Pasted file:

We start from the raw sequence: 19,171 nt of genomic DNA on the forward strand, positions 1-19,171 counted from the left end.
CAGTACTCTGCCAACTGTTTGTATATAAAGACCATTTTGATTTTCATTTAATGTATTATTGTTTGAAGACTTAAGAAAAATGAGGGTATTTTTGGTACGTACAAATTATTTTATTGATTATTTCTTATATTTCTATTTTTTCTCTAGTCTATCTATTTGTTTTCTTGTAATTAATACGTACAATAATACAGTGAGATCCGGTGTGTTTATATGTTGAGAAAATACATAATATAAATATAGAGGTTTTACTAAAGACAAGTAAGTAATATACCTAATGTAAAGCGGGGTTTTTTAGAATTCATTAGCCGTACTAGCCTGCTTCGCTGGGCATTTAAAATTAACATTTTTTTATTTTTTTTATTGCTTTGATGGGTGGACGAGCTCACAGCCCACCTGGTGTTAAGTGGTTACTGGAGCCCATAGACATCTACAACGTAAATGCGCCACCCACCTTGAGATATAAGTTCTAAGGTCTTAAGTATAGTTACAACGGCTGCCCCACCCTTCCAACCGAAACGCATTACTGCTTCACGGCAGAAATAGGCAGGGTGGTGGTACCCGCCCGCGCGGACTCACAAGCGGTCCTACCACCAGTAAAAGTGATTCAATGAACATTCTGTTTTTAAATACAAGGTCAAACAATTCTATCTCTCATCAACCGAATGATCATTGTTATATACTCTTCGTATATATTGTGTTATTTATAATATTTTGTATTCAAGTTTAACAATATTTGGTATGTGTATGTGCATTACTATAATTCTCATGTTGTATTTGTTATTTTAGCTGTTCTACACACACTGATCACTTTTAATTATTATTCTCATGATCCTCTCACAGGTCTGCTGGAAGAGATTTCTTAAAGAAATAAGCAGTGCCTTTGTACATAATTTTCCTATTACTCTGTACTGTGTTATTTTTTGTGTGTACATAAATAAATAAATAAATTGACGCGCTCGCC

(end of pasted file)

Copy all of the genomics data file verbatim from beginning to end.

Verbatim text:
We start from the raw sequence: 19,171 nt of genomic DNA on the forward strand, positions 1-19,171 counted from the left end.
CAGTACTCTGCCAACTGTTTGTATATAAAGACCATTTTGATTTTCATTTAATGTATTATTGTTTGAAGACTTAAGAAAAATGAGGGTATTTTTGGTACGTACAAATTATTTTATTGATTATTTCTTATATTTCTATTTTTTCTCTAGTCTATCTATTTGTTTTCTTGTAATTAATACGTACAATAATACAGTGAGATCCGGTGTGTTTATATGTTGAGAAAATACATAATATAAATATAGAGGTTTTACTAAAGACAAGTAAGTAATATACCTAATGTAAAGCGGGGTTTTTTAGAATTCATTAGCCGTACTAGCCTGCTTCGCTGGGCATTTAAAATTAACATTTTTTTATTTTTTTTATTGCTTTGATGGGTGGACGAGCTCACAGCCCACCTGGTGTTAAGTGGTTACTGGAGCCCATAGACATCTACAACGTAAATGCGCCACCCACCTTGAGATATAAGTTCTAAGGTCTTAAGTATAGTTACAACGGCTGCCCCACCCTTCCAACCGAAACGCATTACTGCTTCACGGCAGAAATAGGCAGGGTGGTGGTACCCGCCCGCGCGGACTCACAAGCGGTCCTACCACCAGTAAAAGTGATTCAATGAACATTCTGTTTTTAAATACAAGGTCAAACAATTCTATCTCTCATCAACCGAATGATCATTGTTATATACTCTTCGTATATATTGTGTTATTTATAATATTTTGTATTCAAGTTTAACAATATTTGGTATGTGTATGTGCATTACTATAATTCTCATGTTGTATTTGTTATTTTAGCTGTTCTACACACACTGATCACTTTTAATTATTATTCTCATGATCCTCTCACAGGTCTGCTGGAAGAGATTTCTTAAAGAAATAAGCAGTGCCTTTGTACATAATTTTCCTATTACTCTGTACTGTGTTATTTTTTGTGTGTACATAAATAAATAAATAAATTGACGCGCTCGCC